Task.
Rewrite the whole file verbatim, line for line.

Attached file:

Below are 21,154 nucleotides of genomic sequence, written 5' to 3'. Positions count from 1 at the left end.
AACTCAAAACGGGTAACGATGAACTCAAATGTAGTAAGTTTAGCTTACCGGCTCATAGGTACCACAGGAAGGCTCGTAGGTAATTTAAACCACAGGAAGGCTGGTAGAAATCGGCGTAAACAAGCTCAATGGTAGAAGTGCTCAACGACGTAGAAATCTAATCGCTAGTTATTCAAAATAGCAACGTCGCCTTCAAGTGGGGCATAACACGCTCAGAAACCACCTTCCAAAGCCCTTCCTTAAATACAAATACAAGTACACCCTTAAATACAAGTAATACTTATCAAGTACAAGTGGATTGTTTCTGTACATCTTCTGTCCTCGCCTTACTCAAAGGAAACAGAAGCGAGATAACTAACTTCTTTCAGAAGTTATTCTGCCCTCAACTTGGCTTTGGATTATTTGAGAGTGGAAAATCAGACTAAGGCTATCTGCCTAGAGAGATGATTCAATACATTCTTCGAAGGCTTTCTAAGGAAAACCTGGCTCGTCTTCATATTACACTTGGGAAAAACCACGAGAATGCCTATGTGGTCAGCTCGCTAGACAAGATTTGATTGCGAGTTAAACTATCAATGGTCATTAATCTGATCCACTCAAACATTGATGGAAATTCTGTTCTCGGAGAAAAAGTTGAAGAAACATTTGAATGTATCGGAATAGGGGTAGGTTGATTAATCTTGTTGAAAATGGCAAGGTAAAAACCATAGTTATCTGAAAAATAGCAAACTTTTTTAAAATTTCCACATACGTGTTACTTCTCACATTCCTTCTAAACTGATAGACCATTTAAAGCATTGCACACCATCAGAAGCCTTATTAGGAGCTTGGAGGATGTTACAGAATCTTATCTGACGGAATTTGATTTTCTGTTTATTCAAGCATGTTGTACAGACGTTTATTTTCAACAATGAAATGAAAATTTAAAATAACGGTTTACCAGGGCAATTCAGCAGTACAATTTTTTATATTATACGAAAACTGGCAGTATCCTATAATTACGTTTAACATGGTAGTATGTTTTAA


Below are 21,154 nucleotides of genomic sequence, written 5' to 3'. Positions count from 1 at the left end.
AACTCAAAACGGGTAACGATGAACTCAAATGTAGTAAGTTTAGCTTACCGGCTCATAGGTACCACAGGAAGGCTCGTAGGTAATTTAAACCACAGGAAGGCTGGTAGAAATCGGCGTAAACAAGCTCAATGGTAGAAGTGCTCAACGACGTAGAAATCTAATCGCTAGTTATTCAAAATAGCAACGTCGCCTTCAAGTGGGGCATAACACGCTCAGAAACCACCTTCCAAAGCCCTTCCTTAAATACAAATACAAGTACACCCTTAAATACAAGTAATACTTATCAAGTACAAGTGGATTGTTTCTGTACATCTTCTGTCCTCGCCTTACTCAAAGGAAACAGAAGCGAGATAACTAACTTCTTTCAGAAGTTATTCTGCCCTCAACTTGGCTTTGGATTATTTGAGAGTGGAAAATCAGACTAAGGCTATCTGCCTAGAGAGATGATTCAATACATTCTTCGAAGGCTTTCTAAGGAAAACCTGGCTCGTCTTCATATTACACTTGGGAAAAACCACGAGAATGCCTATGTGGTCAGCTCGCTAGACAAGATTTGATTGCGAGTTAAACTATCAATGGTCATTAATCTGATCCACTCAAACATTGATGGAAATTCTGTTCTCGGAGAAAAAGTTGAAGAAACATTTGAATGTATCGGAATAGGGGTAGGTTGATTAATCTTGTTGAAAATGGCAAGGTAAAAACCATAGTTATCTGAAAAATAGCAAACTTTTTTAAAATTTCCACATACGTGTTACTTCTCACATTCCTTCTAAACTGATAGACCATTTAAAGCATTGCACACCATCAGAAGCCTTATTAGGAGCTTGGAGGATGTTACAGAATCTTATCTGACGGAATTTGATTTTCTGTTTATTCAAGCATGTTGTACAGACGTTTATTTTCAACAATGAAATGAAAATTTAAAATAACGGTTTACCAGGGCAATTCAGCAGTACAATTTTTTATATTATACGAAAACTGGCAGTATCCTATAATTACGTTTAACATGGTAGTATGTTTTAA